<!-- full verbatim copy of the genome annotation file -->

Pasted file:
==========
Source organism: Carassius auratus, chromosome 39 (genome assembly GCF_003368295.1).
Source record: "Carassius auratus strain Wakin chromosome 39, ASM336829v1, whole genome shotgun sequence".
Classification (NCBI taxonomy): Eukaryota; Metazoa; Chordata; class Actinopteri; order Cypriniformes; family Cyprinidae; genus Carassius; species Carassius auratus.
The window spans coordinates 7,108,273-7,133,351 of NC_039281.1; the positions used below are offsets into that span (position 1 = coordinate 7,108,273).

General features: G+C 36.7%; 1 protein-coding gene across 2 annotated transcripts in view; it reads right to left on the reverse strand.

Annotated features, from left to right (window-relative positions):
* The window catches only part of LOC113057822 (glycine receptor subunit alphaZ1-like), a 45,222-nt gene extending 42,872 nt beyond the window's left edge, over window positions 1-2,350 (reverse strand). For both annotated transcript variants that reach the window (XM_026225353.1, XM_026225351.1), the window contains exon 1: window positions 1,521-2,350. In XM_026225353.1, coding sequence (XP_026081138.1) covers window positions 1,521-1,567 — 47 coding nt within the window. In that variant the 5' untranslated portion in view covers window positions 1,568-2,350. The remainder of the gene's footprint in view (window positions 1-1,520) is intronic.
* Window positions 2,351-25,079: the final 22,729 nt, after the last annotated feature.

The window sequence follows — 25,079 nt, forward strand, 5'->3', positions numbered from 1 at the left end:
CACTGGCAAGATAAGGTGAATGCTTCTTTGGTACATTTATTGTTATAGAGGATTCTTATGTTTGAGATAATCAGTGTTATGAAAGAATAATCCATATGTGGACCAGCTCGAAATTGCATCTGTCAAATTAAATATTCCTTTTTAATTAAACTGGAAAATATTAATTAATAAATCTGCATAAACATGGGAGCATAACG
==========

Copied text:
Source organism: Carassius auratus, chromosome 39 (genome assembly GCF_003368295.1).
Source record: "Carassius auratus strain Wakin chromosome 39, ASM336829v1, whole genome shotgun sequence".
Classification (NCBI taxonomy): Eukaryota; Metazoa; Chordata; class Actinopteri; order Cypriniformes; family Cyprinidae; genus Carassius; species Carassius auratus.
The window spans coordinates 7,108,273-7,133,351 of NC_039281.1; the positions used below are offsets into that span (position 1 = coordinate 7,108,273).

General features: G+C 36.7%; 1 protein-coding gene across 2 annotated transcripts in view; it reads right to left on the reverse strand.

Annotated features, from left to right (window-relative positions):
* The window catches only part of LOC113057822 (glycine receptor subunit alphaZ1-like), a 45,222-nt gene extending 42,872 nt beyond the window's left edge, over window positions 1-2,350 (reverse strand). For both annotated transcript variants that reach the window (XM_026225353.1, XM_026225351.1), the window contains exon 1: window positions 1,521-2,350. In XM_026225353.1, coding sequence (XP_026081138.1) covers window positions 1,521-1,567 — 47 coding nt within the window. In that variant the 5' untranslated portion in view covers window positions 1,568-2,350. The remainder of the gene's footprint in view (window positions 1-1,520) is intronic.
* Window positions 2,351-25,079: the final 22,729 nt, after the last annotated feature.

The window sequence follows — 25,079 nt, forward strand, 5'->3', positions numbered from 1 at the left end:
CACTGGCAAGATAAGGTGAATGCTTCTTTGGTACATTTATTGTTATAGAGGATTCTTATGTTTGAGATAATCAGTGTTATGAAAGAATAATCCATATGTGGACCAGCTCGAAATTGCATCTGTCAAATTAAATATTCCTTTTTAATTAAACTGGAAAATATTAATTAATAAATCTGCATAAACATGGGAGCATAACG